Archive for the ‘District Council Polls 2015’ Category
How will the political landscape of the next term of the District Councils be like? In this infographic we bring to you the distribution of seats by political affiliation according to 2015 election results.
While district councillors’ work mostly focuses on district affairs, they can also be elected as lawmakers in the Legislative Council through “super district council” seats. 2015 district council election is seen as a litmus test for both the pro-democracy and pro-establishment camps one year after the Occupy Movement. It can also affect the superseats race in […]
The 2015 District Council elections saw a record high 1.47 million people voting, with a record-breaking turnout rate of around 47%. The highest turnouts were in the Tsuen Wan, Southern and Sham Shui Po Districts, while the lowest was in Tuen Mun. Voter turnout rate as at 9:30 p.m. – one hour before poll stations closed […]
Tuen Mun Lok Tsui is one of the most competitive districts in this year’s District Council election. Six candidates from different political backgrounds are fighting for one seat. Albert Ho Chun-yan from the Democratic Party is fighting for his fifth win in the district. Compared with previous elections, he says he faces a lot of […]
In a series of infographics, we explain to you some of the key terms you should know about the 2015 District Council elections: umbrella soldiers, parachute candidate, super district councillor and vote-rigging.
Andrew Cheng Kar-foo served as a district councillor for seven years and a legislator for 17 years. But he says Hong Kong’s elected representatives have little power to change policies due to an unjust political system. At 55 years-old, Cheng says he is too tired and discouraged to run again.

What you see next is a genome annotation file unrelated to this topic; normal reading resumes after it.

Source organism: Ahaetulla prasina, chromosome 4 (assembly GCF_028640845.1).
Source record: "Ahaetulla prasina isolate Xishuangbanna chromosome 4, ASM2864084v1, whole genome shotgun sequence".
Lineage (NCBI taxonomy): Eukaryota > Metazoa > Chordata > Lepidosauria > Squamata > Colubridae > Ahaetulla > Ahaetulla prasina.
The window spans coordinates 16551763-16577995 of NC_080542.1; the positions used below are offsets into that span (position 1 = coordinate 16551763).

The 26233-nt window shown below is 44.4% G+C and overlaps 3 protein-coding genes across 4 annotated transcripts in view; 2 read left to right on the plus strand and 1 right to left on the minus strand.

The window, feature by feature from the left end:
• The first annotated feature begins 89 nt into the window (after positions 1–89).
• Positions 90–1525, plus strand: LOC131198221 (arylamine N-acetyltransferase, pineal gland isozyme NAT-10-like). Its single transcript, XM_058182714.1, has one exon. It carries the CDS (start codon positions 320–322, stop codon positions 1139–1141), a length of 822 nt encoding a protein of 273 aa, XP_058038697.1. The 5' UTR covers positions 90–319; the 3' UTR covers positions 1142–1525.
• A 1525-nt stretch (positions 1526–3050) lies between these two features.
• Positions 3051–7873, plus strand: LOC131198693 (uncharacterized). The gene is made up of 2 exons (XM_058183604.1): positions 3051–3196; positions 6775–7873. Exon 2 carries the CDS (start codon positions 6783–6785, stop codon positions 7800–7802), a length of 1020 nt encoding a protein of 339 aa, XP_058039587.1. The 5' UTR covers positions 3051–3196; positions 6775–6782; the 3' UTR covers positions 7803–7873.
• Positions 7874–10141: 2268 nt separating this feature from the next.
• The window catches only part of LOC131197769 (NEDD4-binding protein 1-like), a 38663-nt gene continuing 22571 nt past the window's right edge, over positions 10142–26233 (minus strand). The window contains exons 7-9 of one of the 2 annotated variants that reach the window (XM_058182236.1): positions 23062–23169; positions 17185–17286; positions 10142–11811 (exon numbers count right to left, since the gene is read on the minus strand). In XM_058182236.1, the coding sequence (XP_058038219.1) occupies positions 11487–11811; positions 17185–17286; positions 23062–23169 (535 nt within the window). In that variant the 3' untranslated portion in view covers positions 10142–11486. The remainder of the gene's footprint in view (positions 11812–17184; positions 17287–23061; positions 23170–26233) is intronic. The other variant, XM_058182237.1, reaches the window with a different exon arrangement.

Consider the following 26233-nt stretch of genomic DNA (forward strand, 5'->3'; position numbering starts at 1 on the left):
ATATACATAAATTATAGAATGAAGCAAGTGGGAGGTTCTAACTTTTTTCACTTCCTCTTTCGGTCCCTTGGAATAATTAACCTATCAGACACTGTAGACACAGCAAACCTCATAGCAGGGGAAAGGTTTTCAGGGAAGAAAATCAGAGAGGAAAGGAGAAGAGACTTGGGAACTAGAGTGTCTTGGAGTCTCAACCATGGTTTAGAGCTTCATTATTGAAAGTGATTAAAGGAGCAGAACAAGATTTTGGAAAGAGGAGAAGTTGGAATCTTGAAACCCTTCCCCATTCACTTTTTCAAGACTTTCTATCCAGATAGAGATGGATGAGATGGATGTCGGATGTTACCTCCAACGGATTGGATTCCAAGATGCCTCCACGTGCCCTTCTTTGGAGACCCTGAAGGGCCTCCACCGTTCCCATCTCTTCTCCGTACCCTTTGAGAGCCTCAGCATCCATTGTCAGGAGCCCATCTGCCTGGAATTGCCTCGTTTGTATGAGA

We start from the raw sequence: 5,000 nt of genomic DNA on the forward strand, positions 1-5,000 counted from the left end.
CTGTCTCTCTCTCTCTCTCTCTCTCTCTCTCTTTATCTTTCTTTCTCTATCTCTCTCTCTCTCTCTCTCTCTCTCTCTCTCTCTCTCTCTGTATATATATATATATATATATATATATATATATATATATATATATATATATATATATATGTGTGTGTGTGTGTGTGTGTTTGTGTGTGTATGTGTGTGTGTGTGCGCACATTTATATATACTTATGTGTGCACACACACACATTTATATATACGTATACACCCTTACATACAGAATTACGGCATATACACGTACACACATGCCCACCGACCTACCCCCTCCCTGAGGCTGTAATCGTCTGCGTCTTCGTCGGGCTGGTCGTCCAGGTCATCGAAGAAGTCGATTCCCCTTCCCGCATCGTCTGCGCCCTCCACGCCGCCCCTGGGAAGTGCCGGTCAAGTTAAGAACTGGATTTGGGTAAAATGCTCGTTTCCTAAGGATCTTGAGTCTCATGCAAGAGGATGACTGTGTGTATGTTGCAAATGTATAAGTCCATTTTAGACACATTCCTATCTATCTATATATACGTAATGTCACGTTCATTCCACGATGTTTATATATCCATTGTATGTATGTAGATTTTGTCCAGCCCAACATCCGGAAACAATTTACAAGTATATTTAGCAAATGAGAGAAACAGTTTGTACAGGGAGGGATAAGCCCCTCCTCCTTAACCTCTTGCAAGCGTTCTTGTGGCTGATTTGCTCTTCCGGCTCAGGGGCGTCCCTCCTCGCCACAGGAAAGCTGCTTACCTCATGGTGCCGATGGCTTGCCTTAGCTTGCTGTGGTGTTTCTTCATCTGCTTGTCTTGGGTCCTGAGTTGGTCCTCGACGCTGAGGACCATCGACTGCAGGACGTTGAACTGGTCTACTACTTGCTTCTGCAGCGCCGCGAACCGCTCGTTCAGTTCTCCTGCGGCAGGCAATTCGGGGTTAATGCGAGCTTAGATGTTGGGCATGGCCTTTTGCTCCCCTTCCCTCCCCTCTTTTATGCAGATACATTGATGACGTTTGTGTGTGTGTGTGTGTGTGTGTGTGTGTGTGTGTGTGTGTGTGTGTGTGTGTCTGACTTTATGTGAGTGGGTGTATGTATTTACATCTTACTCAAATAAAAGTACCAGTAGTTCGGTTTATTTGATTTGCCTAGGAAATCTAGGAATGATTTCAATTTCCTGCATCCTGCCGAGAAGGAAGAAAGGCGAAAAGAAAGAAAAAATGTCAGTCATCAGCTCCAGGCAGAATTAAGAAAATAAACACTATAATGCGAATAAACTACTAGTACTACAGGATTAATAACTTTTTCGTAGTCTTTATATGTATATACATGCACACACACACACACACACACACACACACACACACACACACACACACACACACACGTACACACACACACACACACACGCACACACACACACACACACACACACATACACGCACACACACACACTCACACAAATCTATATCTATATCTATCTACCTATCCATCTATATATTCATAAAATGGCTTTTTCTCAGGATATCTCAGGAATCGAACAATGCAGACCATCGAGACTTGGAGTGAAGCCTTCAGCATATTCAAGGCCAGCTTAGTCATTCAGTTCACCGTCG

We bring to you the political landscape of this year’s District Council election. Are “independent candidates” really independent? Why is it difficult to decode “independent candidates”? We explain to you through a few graphics.
Full-time nurse Ole Chiu of the post-Occupy group Youngspiration explains why he is standing against a pan-democrat as well as a pro-establishment candidate in the 2015 District Council Election.
To prepare you for tomorrow’s District Council polls, we present a brief guide to voting, letting you know who is eligible to vote, what happens at the polling station, and several reminders for voters.
Mei Foo Home and Public Affairs experiment with new ways to arouse civic awareness and contribute to the community. By Kelly Wong Kenny Poon Kwan-yin was anxious. The 28-year-old convenor of the group Mei Foo Home and Public Affairs was organising a football watching party. This was the first time they had such an event […]